More than a quarter of these decisions identified significant injustice and achieved redress. Restorative justice is our focus and we have achieved this for thousands of citizens across the country. More spin and propaganda from the LGO. Whilst more than a quarter identified significant injustice it is significantly lower percentage than other ombudsmen. In addition, the majority of those didn't achieve proper redress, the investigation was closed down when the Council offered the LGO a paltry settlement in order to stop the investigation and bury rather than report the fact that the council was guilty of maladministration. The complainant has no say in the matter, complaints are closed and settled between the LGO and the council.

But I am acutely aware that as a vital frontline public service we must continually strive to improve our performance and adapt and evolve as an organisation. I welcome the report from the Communities and Local Government Committee for underlining the need for us to be ready and willing to be held to account for the quality of our work. Strive to improve their performance? I doubt it could get much worse, reports findings of maladministration have dropped to an all time low. However, there has been an increase since they were panned by the select committee, so the select committee must have touched a nerve. 

I have set out four objectives: provide a complaints service direct to the public which is accessible, responsive, consistent and objective; ensure sound decisions and appropriate redress based on impartial, rigorous and proportionate investigations; use our knowledge of complaints to identify best practice, promoting good public administration and influencing public policy; and finally, proper stewardship of public funds. Wow, they have just decided to do something they should have been doing for the last 38 years.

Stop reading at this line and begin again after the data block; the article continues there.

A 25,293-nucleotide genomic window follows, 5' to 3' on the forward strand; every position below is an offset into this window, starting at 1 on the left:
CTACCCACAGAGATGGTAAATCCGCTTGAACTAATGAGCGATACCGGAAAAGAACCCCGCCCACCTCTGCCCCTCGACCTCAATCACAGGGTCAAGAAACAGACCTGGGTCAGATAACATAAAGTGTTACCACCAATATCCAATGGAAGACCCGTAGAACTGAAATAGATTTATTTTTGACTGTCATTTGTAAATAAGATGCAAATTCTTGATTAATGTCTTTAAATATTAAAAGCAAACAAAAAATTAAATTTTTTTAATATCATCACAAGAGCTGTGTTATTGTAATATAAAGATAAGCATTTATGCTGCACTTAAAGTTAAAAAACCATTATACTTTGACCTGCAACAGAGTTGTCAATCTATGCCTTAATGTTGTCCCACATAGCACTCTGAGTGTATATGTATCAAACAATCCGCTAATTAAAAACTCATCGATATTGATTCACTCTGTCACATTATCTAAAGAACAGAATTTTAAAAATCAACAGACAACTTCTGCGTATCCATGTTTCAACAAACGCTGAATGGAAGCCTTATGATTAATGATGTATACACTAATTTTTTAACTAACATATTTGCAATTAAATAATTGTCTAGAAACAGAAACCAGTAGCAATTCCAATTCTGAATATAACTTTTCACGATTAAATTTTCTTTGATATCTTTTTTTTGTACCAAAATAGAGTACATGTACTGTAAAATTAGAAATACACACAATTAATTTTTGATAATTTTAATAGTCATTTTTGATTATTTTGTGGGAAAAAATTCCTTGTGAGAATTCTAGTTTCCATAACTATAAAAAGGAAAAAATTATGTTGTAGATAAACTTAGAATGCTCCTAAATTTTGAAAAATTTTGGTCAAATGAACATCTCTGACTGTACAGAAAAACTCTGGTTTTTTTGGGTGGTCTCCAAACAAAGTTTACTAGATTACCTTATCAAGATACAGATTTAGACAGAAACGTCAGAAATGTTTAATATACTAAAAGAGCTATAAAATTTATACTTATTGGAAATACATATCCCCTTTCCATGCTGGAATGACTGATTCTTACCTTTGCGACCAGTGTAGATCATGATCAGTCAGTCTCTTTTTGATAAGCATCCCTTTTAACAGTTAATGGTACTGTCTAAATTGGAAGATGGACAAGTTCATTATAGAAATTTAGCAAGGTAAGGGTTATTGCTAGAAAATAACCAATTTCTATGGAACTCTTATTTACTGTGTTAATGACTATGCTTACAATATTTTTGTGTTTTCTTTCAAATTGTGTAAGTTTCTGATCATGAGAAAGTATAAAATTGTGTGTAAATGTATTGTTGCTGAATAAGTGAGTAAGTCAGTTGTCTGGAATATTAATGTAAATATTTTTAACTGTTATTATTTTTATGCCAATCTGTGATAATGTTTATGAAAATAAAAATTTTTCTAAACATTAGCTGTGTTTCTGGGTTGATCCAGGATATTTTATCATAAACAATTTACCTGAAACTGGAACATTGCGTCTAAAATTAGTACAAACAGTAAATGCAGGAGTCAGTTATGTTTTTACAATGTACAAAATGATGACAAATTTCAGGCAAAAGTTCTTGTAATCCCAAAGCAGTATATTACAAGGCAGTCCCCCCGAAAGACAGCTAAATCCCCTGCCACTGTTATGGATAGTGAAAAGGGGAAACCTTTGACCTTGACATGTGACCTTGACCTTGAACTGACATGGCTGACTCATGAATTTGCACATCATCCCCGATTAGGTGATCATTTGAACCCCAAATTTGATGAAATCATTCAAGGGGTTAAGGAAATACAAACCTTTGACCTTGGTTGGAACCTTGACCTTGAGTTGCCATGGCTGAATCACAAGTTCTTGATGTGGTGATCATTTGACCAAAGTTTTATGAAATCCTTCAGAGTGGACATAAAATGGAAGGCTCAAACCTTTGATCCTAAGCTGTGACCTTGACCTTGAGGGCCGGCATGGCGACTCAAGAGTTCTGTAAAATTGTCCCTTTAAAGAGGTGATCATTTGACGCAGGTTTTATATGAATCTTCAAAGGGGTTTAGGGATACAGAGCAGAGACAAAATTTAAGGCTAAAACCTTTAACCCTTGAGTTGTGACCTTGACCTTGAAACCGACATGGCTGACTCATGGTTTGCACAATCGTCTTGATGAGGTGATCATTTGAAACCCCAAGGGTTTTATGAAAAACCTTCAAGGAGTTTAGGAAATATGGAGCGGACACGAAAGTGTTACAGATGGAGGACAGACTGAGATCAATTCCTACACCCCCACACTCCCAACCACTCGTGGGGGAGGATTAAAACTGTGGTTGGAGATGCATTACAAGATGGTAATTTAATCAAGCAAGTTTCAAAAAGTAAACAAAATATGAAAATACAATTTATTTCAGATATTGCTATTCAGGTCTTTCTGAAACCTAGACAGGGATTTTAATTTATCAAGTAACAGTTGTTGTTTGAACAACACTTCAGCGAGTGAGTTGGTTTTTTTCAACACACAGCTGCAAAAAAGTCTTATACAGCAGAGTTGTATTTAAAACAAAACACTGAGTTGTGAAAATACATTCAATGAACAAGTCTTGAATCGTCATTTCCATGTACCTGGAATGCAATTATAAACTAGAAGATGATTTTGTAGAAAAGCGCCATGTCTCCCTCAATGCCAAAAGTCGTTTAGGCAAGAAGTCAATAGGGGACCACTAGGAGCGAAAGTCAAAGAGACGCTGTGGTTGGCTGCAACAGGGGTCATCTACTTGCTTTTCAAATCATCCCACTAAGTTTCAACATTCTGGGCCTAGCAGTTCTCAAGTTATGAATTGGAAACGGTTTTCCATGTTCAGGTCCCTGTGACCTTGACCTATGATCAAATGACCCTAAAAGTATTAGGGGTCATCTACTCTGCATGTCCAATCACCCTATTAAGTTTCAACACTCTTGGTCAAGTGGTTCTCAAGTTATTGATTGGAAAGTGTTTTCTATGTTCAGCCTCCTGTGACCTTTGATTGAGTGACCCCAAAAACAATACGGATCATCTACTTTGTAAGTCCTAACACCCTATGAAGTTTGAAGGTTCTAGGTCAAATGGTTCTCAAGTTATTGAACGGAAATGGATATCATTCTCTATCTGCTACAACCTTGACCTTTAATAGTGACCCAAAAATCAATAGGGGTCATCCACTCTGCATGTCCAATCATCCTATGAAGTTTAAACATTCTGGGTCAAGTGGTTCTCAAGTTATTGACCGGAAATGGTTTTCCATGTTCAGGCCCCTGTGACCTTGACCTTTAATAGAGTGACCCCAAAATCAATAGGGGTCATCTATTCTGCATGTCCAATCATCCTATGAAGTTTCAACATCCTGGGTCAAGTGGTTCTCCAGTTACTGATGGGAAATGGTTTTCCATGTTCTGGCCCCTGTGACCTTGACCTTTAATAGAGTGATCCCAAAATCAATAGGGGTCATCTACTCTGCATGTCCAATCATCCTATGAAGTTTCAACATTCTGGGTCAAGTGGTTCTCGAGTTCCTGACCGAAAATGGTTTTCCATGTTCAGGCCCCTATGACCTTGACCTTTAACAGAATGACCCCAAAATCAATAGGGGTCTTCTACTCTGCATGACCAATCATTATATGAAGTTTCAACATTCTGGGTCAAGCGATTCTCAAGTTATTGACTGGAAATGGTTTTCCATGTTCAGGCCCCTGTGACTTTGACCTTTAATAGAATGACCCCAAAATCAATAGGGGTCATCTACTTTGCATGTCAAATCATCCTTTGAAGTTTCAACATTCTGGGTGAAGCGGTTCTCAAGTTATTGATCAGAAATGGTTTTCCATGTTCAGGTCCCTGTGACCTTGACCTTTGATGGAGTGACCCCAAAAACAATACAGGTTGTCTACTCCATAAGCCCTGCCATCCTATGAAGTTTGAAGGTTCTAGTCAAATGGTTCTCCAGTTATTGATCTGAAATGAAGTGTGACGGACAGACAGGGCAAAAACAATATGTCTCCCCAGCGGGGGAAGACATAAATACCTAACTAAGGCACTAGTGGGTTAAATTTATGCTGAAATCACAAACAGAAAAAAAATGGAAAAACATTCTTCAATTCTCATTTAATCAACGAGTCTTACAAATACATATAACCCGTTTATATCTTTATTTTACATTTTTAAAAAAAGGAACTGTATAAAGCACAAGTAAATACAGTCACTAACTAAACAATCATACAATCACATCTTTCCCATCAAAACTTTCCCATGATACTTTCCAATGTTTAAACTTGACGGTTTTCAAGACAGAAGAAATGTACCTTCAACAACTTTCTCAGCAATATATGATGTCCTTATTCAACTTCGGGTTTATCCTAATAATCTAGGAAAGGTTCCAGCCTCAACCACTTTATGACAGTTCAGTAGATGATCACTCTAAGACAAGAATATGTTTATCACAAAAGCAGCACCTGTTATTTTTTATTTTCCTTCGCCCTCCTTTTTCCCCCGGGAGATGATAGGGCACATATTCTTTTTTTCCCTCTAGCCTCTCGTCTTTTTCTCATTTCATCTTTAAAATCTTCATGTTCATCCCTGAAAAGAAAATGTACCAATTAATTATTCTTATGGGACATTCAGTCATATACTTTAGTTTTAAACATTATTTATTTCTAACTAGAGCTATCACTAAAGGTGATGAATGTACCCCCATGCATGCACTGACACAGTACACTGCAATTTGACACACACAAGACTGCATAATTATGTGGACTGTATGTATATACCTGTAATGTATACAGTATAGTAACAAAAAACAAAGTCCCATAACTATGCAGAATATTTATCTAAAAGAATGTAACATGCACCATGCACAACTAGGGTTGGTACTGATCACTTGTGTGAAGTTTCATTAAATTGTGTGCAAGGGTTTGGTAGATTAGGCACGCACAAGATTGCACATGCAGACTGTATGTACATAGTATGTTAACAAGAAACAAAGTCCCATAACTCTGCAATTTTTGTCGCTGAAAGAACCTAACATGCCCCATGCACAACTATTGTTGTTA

Openness, transparency and accountability must be central to everything the ombudsman does. During the first quarter of next year we will publish a summary statement online of every decision we make. This will mean that all of our decision making is open to scrutiny. It will also enable citizens to make informed choices – on care providers, for example – and provide useful feedback to local councils and MPs. If Openness, transparency and accountability must be central to everything they do, why for the last 20 years or so have they been so secretive, opaque and unaccountable? Or have they just decided to be open, transparent and accountable because of the panning they received from the select committee.

Councils and citizens expect us to work openly; we will make sure we understand their perspective and that they help to shape our services. It's a bit late in the day for the LGO to start doing the job citizens have expected them to have been doing for the last 38 years. Furthermore, they will never understand a complainant's perspective until the start to talk to and listen to, rather than ignore, dissatisfied complainants. As I and others have proven, you ignore a dissatisfied complainant at your peril.